It’s the Roberts Court Now

Last week, the Supreme Court ended one its most hotly contested terms in decades despite issuing the fewest signed opinions in 158 years. Headlines included abortion, LGBTQ rights, immigration, gun rights, criminal justice, religious liberty, and the powers of the presidency. (For a rundown of all the major cases, check out our pre-term guide to the top 10 cases and Advisory Opinions podcast.)

But at a time when political polarization is reaching new heights and both political parties want to energize their voters about the dangers of the other, the most frequent commentary often involved which side was losing more ground in these legal battles. Democrats discussed packing the court after a Biden victory. Republicans debated whether the project of legal conservatism should be abandoned altogether.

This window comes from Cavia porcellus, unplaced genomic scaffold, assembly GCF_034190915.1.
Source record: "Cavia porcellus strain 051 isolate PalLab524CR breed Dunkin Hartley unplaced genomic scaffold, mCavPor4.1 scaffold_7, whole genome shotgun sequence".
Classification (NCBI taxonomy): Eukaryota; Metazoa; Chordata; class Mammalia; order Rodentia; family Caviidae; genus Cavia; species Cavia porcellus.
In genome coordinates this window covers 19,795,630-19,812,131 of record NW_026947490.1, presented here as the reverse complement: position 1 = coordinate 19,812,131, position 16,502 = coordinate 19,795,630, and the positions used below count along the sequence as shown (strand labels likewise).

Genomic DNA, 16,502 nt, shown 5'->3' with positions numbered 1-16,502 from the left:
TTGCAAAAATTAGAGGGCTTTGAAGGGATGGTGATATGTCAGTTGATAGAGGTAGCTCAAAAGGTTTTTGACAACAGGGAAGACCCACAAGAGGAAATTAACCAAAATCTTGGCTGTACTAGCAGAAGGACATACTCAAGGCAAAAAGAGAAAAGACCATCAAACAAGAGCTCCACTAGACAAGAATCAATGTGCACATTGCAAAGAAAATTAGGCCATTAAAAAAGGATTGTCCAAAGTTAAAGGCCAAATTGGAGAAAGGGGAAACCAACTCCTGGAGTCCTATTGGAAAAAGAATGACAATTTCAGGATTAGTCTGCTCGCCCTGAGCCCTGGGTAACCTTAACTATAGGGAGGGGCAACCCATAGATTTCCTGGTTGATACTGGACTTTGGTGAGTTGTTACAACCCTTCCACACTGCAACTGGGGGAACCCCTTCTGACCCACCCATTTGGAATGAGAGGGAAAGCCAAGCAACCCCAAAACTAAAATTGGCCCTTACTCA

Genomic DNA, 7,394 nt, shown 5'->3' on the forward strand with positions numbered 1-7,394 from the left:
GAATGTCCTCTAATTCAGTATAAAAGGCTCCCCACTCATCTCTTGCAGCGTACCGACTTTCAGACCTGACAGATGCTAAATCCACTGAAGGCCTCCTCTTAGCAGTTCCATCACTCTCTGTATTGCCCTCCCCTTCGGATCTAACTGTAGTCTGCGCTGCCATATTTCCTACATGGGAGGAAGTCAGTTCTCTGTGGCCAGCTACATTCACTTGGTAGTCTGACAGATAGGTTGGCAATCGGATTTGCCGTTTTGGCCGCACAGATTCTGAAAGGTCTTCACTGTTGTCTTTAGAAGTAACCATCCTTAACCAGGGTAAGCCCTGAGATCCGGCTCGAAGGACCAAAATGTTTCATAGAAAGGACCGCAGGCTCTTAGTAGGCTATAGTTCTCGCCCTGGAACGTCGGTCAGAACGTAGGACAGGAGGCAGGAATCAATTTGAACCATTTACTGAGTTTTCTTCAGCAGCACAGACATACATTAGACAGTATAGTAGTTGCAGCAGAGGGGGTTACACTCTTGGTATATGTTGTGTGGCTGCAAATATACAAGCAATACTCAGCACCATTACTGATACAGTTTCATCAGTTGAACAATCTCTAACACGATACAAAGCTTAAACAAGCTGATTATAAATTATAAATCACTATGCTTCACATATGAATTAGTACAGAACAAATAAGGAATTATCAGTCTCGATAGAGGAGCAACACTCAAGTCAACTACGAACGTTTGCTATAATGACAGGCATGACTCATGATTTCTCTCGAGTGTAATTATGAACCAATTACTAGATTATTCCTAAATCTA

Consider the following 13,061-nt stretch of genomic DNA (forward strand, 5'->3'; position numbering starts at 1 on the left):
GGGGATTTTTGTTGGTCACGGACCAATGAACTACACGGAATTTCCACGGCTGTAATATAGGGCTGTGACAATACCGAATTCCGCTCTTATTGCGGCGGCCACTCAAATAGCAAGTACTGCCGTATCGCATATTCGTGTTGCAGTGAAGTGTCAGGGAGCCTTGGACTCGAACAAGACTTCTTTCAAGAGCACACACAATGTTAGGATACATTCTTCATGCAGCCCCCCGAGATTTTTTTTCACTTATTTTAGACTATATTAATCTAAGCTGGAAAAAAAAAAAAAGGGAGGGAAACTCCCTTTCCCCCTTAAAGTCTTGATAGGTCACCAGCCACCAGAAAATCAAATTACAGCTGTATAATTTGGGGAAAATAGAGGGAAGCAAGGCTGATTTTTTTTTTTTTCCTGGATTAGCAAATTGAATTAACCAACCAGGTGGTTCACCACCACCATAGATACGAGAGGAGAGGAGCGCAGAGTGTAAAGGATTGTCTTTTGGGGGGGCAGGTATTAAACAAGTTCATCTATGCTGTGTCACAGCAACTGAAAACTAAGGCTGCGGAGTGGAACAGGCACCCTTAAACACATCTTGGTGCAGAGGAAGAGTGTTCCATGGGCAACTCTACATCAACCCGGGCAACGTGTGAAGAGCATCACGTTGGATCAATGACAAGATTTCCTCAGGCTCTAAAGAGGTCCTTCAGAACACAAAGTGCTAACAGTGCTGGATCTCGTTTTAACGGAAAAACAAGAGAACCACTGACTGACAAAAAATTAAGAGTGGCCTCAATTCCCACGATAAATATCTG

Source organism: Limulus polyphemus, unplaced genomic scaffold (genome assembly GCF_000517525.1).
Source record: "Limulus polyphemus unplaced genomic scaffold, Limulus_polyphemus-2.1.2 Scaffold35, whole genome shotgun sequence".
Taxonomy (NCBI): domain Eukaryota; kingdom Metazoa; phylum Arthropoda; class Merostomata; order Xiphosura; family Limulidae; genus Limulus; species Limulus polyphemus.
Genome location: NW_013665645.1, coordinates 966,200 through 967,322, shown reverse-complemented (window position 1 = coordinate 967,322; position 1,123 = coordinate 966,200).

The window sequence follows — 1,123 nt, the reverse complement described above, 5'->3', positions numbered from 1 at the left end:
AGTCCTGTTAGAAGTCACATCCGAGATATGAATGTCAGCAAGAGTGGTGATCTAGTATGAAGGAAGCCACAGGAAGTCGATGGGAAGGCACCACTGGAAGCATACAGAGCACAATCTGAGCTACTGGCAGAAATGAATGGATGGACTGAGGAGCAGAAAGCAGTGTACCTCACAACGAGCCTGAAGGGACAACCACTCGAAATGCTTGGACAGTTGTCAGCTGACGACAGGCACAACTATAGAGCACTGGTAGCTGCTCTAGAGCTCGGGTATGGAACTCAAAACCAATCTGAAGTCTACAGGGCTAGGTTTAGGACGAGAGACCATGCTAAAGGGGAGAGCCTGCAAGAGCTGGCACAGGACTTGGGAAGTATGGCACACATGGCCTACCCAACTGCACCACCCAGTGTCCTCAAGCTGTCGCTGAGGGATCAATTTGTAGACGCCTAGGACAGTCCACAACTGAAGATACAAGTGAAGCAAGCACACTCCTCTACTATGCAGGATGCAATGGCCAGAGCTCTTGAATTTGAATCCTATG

If a person can be judged by the enemies he makes, it would be fair to wonder after the October Term 2019 (OT19) whether the Supreme Court has any friends left. But one justice seemed to find himself with friends whichever way he looked.

As Chris Walker, law professor at The Ohio State University, told The Dispatch, “this has been such an unusual and important term at the Supreme Court, and Chief Justice Roberts has been at the center of it.”

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